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The latest record surge in home prices is misleading - buyers are actually getting some relief

Markets Insider
Markets Insider
 2021-10-26

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"For Sale" signs are seen outside a home in Glenview, Ill., Tuesday, July 27, 2021.
  • US home prices rose 19.8% in August, S&P Dow Jones Indices said Tuesday, matching July's pace.
  • It was the first time in five months that year-over-year inflation failed to hit a record high.
  • Month-over-month price growth slowed from July's pace, signaling the housing market kept cooling off into the fall.

Homebuyers have a glimmer of hope. Although US prices are still soaring at record pace, the worst of the pandemic-era price surge looks to be over.

Prices for US homes rose 19.8% year-over-year in August, according to the S&P CoreLogic Case-Shiller national home-price index . That matches the record growth seen in July, but for the first time in five months, the pace of inflation was flat and didn't rise to a fresh record.

Put simply, home-price growth plateaued in August. After facing faster and faster home inflation for most of the year, prospective buyers got a clear sign on Tuesday that the worst is past.

Similar trends emerged in S&P Dow Jones Indices' city-focused indexes. The company's 20-City Composite rose 19.7% from August 2020 to August 2021, slowing from the 20% jump seen in July. That also landed below the median forecast of a 20% jump from economists surveyed by Bloomberg.

The 10-City Composite showed an even larger slowdown. Prices rose 18.6% year-over-year, down from July's 19.2% leap.

The national index's one-month gain offered more promising news for buyers. The measure rose 1.2% through August, according to the report - the smallest one-month increase since February and the fourth straight month of slowing price growth.

CoreLogic's own housing-price metric told a similar story earlier in October. Year-over-year price growth hit a record 18.1% in August, according to the price index. Yet prices rose just 1.3% through the month, slowing sharply from the 1.8% gain seen in July.

The housing market is on the cooldown

The Tuesday report signals the recent slowdown in monthly price growth is more likely a lasting trend than a one-time blip. Housing experts forecasted as much in July , telling Insider they expected price growth to start slowing through the end of 2021 and more considerably in 2022.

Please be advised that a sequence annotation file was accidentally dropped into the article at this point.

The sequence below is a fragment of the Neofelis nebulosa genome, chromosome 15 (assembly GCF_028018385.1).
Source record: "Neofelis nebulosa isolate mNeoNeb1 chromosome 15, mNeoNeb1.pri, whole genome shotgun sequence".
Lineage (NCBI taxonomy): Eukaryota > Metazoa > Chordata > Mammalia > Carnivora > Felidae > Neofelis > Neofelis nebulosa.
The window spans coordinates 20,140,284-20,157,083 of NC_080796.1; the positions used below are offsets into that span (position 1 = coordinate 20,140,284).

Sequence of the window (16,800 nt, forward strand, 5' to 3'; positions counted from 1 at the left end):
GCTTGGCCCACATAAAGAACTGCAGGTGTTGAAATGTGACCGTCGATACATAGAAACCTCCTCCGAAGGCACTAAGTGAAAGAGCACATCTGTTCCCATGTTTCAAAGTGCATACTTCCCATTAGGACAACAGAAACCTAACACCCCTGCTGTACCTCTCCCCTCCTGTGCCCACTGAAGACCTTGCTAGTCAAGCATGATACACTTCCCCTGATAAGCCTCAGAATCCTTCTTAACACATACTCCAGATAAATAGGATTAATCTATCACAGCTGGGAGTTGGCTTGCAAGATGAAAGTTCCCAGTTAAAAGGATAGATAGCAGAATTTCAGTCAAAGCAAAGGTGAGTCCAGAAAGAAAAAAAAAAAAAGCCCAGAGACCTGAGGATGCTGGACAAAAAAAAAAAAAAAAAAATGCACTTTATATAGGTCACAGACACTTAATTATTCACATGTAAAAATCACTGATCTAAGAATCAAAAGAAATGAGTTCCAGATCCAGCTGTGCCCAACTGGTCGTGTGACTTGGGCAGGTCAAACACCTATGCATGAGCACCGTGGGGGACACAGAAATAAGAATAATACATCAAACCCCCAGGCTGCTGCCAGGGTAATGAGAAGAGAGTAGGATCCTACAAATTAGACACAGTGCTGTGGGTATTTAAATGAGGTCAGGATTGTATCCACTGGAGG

The start of that long cooldown is welcome news for prospective buyers. The housing market has been white-hot through much of the pandemic, leaving many struggling to keep up. Record-low mortgage rates and a wave of pandemic-era movers sparked the price rally in 2020 and dragged US home inventory to all-time lows.

The nationwide home shortage kept prices soaring through 2021. Buyers furiously pushed prices higher as they fought over what few homes were left. Those bidding wars lasted into the summer before inventory started to rebound and the pace of home sales slowed.

Still, the market is far from normal. Year-over-year price growth hovered between 3% and 4% before the pandemic. Even though home inflation has stalled, it's still roughly five times higher than the pre-crisis norm.

And while economists see price growth cooling in 2022, some experts expect only minor improvement. Goldman Sachs expects year-over-year price growth to slow to 16% next year , marking a mild downshift from the 20% gains seen in 2021.

The barriers to a fully normalized market are twofold, according to the bank. Builders will struggle to shore up home supply as the labor shortage and supply bottlenecks curbs homebuilding, the team led by Jan Hatzius said. At the same time, millennials in their peak homebuying years are set to keep demand at historic highs.

Prices won't rise as fast as they did in 2021, but they'll still go up, the economists said.

"Of all the shortages afflicting the US economy, the housing shortage might last the longest," they added. "While the supply of homes for sale has increased modestly since the spring, it remains well below pre-pandemic levels and the outlook offers no quick fixes for the shortage."

Read the original article on Business Insider

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